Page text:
PARTICIPATORY SPORT FOR CRAFT ARTISTS
As a veteran bench warmer for many basketball teams in my youth, I spent a lot of time staring at gymnasium floors. Some gleamed smoothly with shiny layers of lacquer, while others were worn and splintered. Indoor basketball courts are generally made of maple and cushioned with a subfloor. The hard maple helps balls bounce higher, and gyms that are maintained well are refinished annually. But even when maintained, these floors do wear out and need to be replaced every 30 years or so. While that might seem infrequent, if you add up all of the gymnasiums in the nation (colleges, high schools, YMCA’s, community centers, etc.), that’s a lot of flooring. It’s a good bet that somewhere not too far away, a gym floor is being replaced.
Andy Cooperman, a Seattle based metalsmith, recently pounced on some salvaged basketball flooring that showed up at a Habitat ReStore. He’s been busy installing it as his new studio flooring. Here, you can see it laid out and ready to go.
The lines won’t match up, but he doesn’t care. Rumor has it that he hated gym anyway. Cooperman’s salvaged studio floor is a wonderful reflection of his studio practice, as he often incorporates found materials into jewelry. Here’s an example of his fabulous brooch, Cour, in which he set a ping pong ball.
Dan DiCaprio, a bench jeweler and part-time instructor at Virginia Commonwealth University used salvaged maple for an entirely different purpose. While taking an independent study course with Professor Tim Lazure as part of his M.F.A. program at East Carolina University, DiCaprio built this beautiful custom jeweler’s bench using a spare piece of maple bowling alley for his bench top.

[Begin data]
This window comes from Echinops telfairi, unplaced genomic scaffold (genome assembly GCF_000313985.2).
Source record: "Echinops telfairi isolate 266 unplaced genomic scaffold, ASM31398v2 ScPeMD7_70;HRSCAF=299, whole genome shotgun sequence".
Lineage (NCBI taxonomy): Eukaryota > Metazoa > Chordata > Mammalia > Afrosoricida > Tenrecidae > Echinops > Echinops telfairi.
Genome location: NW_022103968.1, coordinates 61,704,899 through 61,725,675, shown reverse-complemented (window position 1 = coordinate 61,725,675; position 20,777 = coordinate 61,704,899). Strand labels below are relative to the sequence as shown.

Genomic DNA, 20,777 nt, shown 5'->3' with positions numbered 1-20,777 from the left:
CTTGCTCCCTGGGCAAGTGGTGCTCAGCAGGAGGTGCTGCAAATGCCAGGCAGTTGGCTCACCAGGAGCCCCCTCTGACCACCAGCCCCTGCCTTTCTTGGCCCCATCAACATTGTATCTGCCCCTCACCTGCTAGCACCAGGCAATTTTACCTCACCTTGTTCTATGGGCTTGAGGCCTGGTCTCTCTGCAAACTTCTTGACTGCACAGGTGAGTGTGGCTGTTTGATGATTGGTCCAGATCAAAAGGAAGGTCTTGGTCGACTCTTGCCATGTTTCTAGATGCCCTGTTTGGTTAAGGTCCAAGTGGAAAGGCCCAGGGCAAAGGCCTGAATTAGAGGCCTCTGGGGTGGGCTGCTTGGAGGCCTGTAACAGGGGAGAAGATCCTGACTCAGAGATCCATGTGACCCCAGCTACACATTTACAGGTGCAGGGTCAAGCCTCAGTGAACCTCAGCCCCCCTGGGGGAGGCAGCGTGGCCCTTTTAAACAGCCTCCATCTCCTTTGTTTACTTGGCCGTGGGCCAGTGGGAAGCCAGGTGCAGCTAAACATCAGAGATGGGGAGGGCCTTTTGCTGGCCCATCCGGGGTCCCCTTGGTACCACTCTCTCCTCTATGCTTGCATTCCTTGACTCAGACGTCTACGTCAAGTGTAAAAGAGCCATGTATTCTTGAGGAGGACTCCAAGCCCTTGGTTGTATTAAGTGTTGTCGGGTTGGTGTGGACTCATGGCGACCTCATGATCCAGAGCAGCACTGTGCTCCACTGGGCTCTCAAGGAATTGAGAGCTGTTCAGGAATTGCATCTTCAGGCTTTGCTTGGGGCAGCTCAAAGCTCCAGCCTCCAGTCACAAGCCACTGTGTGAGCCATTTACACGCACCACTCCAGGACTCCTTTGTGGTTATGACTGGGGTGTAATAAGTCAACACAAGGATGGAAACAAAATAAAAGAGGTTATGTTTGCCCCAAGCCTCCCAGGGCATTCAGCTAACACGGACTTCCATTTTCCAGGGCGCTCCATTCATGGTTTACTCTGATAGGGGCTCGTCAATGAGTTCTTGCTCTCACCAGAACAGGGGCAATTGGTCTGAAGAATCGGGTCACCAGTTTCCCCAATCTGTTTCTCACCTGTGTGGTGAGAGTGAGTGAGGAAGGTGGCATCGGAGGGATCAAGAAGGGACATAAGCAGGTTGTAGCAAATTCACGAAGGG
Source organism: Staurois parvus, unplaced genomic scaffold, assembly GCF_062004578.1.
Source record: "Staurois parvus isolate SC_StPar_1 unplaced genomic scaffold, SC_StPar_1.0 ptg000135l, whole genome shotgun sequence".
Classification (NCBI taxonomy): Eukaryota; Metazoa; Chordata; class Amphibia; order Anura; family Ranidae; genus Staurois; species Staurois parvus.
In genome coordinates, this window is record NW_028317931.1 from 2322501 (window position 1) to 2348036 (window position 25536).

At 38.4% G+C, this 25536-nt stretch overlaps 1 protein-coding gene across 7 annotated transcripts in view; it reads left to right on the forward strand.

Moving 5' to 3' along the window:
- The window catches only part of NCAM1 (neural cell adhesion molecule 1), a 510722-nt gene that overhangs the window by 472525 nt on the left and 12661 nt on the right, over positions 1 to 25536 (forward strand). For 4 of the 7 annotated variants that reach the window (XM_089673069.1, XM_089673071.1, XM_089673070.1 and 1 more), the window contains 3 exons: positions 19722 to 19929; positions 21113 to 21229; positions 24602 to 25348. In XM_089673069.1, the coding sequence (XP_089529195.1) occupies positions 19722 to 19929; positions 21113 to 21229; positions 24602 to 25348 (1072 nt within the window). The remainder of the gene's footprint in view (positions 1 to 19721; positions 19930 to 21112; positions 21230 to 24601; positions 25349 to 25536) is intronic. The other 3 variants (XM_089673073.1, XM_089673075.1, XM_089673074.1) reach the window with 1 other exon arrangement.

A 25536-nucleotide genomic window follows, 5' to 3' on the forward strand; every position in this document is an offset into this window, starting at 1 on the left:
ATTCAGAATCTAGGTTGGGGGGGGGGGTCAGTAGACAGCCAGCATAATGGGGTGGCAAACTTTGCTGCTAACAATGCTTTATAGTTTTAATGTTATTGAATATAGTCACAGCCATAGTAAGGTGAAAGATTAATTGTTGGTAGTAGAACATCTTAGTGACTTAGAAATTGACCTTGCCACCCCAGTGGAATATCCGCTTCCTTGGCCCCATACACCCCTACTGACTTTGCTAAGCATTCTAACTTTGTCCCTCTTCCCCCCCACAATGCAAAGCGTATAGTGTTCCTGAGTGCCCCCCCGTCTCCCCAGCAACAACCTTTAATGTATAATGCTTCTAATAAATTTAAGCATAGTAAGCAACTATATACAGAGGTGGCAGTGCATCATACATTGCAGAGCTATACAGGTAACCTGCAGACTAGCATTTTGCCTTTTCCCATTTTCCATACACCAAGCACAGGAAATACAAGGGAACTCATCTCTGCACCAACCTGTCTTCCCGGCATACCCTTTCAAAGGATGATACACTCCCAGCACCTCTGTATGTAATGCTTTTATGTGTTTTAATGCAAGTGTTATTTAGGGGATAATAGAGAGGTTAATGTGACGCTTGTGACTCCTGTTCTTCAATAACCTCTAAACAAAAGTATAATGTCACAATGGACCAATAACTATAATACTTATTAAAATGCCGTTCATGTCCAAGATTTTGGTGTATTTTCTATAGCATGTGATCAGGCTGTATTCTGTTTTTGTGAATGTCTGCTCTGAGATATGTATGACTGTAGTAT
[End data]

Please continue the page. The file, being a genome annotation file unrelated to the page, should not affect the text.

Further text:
DiCaprio’s penchant for wood is expressed throughout his sculpture and jewelry work.
Where can you find salvaged hardwood and other useful materials? Try your local secondhand shops that specialize in building materials. Habitat ReStores are a great place to start, but there are also a plethora of independent scrapyards that may have just what you’re looking for. These stores are great not just for bargains; they also keep tons of material out of landfills.
Great post! Thank you !!
I've got a hunk of salvaged bowling ally floor myself out in the wood shop. It is begging to be a tabletop of some sort. Though I should note that it's been begging to be this for over a decade now. I just don't seem to find the time. Dan DiCaprio's bench top looks like a great use of such flooring!
As a side scrounging note, old bowling balls can make for great raising stakes when working on large vessels.
Good to know, David! I've also seen old rolling pins cut in half used as stakes for making flat bottomed raised bowls too.
We've been sitting on a complete set of teak wood organ pipes that were salvaged from a church. The church, and organ, were built in the 1850's and the wood came by ship around Cape Horn of South America. The pipes are huge and have such an energy to them that we are still pondering just what they want to be in the next step of their journey.
I hope you will post some pictures when you decide what to do with it. Sounds amazing!
I think the floor is even better when the lines don't line up.